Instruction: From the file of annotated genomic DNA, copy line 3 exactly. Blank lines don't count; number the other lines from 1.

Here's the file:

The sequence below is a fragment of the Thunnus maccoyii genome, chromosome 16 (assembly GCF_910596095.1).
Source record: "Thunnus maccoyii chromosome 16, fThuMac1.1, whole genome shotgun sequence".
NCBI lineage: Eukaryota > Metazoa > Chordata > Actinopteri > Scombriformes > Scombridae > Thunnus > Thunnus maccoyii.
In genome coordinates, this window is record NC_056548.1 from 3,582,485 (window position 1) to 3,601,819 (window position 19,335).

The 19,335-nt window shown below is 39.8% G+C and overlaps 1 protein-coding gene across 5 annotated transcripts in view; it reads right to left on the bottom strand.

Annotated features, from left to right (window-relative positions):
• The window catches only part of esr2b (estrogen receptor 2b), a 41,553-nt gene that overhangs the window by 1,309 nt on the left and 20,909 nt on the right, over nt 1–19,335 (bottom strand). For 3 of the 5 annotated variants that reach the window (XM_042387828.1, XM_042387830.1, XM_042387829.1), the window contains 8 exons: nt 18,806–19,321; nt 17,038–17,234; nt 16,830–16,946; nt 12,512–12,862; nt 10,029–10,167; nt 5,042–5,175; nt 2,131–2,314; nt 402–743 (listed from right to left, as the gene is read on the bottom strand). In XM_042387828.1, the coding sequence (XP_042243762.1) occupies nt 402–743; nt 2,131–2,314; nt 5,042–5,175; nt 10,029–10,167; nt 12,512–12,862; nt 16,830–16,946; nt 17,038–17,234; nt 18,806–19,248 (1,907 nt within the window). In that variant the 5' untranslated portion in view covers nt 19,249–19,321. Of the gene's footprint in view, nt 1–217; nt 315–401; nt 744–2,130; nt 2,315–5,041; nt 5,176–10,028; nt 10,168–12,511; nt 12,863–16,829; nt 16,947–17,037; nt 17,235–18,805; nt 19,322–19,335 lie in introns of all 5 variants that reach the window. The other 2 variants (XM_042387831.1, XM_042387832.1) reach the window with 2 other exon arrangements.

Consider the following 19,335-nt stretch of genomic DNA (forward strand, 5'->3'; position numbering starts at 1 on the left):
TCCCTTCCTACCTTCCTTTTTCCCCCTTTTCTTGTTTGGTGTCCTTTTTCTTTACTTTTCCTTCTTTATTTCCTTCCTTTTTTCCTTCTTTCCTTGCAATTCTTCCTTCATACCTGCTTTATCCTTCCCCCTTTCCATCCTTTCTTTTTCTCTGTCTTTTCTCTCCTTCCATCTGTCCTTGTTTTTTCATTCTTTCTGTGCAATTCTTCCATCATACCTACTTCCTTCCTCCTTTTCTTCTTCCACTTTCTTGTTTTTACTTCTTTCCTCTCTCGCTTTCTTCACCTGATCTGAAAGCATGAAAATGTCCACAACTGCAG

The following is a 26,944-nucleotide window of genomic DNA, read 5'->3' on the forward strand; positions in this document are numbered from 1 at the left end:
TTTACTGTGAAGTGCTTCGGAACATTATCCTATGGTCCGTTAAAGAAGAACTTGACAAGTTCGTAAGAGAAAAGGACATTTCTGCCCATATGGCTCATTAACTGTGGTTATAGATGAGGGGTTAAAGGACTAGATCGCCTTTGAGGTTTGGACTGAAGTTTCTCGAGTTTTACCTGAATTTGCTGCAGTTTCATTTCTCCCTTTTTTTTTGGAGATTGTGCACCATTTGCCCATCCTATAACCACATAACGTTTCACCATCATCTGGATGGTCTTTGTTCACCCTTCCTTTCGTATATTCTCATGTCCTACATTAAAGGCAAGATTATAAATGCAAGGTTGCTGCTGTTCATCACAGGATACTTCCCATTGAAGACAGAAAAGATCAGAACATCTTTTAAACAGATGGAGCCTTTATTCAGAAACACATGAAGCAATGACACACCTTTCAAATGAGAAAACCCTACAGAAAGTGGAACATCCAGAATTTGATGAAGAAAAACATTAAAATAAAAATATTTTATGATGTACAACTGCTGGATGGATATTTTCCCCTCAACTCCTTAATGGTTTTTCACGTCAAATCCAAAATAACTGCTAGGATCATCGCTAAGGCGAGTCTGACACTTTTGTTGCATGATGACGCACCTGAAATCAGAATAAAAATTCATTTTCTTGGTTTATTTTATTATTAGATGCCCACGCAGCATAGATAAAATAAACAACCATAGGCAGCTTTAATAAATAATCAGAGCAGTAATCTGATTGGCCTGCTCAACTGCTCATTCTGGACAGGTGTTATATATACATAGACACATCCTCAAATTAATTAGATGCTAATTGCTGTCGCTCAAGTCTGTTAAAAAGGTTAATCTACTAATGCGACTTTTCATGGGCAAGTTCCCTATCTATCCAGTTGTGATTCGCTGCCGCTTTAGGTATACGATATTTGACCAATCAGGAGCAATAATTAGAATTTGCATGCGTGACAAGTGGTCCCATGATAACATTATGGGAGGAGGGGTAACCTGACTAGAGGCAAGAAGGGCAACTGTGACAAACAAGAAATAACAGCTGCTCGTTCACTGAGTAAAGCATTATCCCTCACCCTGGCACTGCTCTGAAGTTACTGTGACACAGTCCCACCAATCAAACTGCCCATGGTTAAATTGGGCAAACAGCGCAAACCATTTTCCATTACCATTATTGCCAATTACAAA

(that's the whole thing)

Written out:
NCBI lineage: Eukaryota > Metazoa > Chordata > Actinopteri > Scombriformes > Scombridae > Thunnus > Thunnus maccoyii.